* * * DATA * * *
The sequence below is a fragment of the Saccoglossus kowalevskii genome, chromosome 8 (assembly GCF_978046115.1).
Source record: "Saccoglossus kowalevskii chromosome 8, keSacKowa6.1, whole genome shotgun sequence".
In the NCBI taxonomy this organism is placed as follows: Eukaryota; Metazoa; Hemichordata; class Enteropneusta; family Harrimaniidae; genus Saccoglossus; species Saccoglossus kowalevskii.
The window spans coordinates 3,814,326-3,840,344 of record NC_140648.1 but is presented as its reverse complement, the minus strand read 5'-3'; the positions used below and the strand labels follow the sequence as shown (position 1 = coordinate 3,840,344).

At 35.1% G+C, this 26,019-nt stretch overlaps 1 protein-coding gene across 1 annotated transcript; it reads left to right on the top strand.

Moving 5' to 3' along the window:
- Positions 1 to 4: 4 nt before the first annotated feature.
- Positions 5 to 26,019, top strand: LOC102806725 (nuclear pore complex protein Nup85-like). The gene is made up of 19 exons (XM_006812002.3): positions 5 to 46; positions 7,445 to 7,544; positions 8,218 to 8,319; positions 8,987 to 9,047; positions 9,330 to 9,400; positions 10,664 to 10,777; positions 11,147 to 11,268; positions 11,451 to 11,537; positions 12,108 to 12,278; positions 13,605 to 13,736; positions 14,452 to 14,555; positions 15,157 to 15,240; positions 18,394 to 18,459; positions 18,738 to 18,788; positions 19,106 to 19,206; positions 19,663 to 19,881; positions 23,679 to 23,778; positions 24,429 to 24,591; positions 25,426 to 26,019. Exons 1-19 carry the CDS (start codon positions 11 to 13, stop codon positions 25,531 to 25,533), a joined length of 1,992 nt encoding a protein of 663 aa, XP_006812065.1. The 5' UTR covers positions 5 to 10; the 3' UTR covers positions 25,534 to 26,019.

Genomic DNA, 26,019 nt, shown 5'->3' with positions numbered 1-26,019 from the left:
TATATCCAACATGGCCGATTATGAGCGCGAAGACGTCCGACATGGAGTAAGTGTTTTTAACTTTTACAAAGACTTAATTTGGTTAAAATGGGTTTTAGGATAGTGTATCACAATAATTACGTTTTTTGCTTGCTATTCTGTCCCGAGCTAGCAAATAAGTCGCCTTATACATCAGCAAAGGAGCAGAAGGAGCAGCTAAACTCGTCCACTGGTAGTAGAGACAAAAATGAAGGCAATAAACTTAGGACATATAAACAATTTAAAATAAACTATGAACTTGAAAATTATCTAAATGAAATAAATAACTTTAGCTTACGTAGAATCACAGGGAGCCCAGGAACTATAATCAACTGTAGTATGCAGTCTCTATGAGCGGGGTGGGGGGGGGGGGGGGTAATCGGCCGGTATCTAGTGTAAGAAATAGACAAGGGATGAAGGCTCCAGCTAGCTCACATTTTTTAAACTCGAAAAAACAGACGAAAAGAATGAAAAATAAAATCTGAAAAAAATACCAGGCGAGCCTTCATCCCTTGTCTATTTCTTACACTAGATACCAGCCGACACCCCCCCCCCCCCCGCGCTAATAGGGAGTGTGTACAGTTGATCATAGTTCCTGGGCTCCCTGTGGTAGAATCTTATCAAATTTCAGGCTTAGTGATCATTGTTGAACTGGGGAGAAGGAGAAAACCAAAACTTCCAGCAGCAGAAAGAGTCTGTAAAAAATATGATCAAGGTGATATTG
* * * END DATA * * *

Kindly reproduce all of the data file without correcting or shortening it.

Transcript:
The sequence below is a fragment of the Saccoglossus kowalevskii genome, chromosome 8 (assembly GCF_978046115.1).
Source record: "Saccoglossus kowalevskii chromosome 8, keSacKowa6.1, whole genome shotgun sequence".
In the NCBI taxonomy this organism is placed as follows: Eukaryota; Metazoa; Hemichordata; class Enteropneusta; family Harrimaniidae; genus Saccoglossus; species Saccoglossus kowalevskii.
The window spans coordinates 3,814,326-3,840,344 of record NC_140648.1 but is presented as its reverse complement, the minus strand read 5'-3'; the positions used below and the strand labels follow the sequence as shown (position 1 = coordinate 3,840,344).

At 35.1% G+C, this 26,019-nt stretch overlaps 1 protein-coding gene across 1 annotated transcript; it reads left to right on the top strand.

Moving 5' to 3' along the window:
- Positions 1 to 4: 4 nt before the first annotated feature.
- Positions 5 to 26,019, top strand: LOC102806725 (nuclear pore complex protein Nup85-like). The gene is made up of 19 exons (XM_006812002.3): positions 5 to 46; positions 7,445 to 7,544; positions 8,218 to 8,319; positions 8,987 to 9,047; positions 9,330 to 9,400; positions 10,664 to 10,777; positions 11,147 to 11,268; positions 11,451 to 11,537; positions 12,108 to 12,278; positions 13,605 to 13,736; positions 14,452 to 14,555; positions 15,157 to 15,240; positions 18,394 to 18,459; positions 18,738 to 18,788; positions 19,106 to 19,206; positions 19,663 to 19,881; positions 23,679 to 23,778; positions 24,429 to 24,591; positions 25,426 to 26,019. Exons 1-19 carry the CDS (start codon positions 11 to 13, stop codon positions 25,531 to 25,533), a joined length of 1,992 nt encoding a protein of 663 aa, XP_006812065.1. The 5' UTR covers positions 5 to 10; the 3' UTR covers positions 25,534 to 26,019.

Genomic DNA, 26,019 nt, shown 5'->3' with positions numbered 1-26,019 from the left:
TATATCCAACATGGCCGATTATGAGCGCGAAGACGTCCGACATGGAGTAAGTGTTTTTAACTTTTACAAAGACTTAATTTGGTTAAAATGGGTTTTAGGATAGTGTATCACAATAATTACGTTTTTTGCTTGCTATTCTGTCCCGAGCTAGCAAATAAGTCGCCTTATACATCAGCAAAGGAGCAGAAGGAGCAGCTAAACTCGTCCACTGGTAGTAGAGACAAAAATGAAGGCAATAAACTTAGGACATATAAACAATTTAAAATAAACTATGAACTTGAAAATTATCTAAATGAAATAAATAACTTTAGCTTACGTAGAATCACAGGGAGCCCAGGAACTATAATCAACTGTAGTATGCAGTCTCTATGAGCGGGGTGGGGGGGGGGGGGGGTAATCGGCCGGTATCTAGTGTAAGAAATAGACAAGGGATGAAGGCTCCAGCTAGCTCACATTTTTTAAACTCGAAAAAACAGACGAAAAGAATGAAAAATAAAATCTGAAAAAAATACCAGGCGAGCCTTCATCCCTTGTCTATTTCTTACACTAGATACCAGCCGACACCCCCCCCCCCCCCGCGCTAATAGGGAGTGTGTACAGTTGATCATAGTTCCTGGGCTCCCTGTGGTAGAATCTTATCAAATTTCAGGCTTAGTGATCATTGTTGAACTGGGGAGAAGGAGAAAACCAAAACTTCCAGCAGCAGAAAGAGTCTGTAAAAAATATGATCAAGGTGATATTG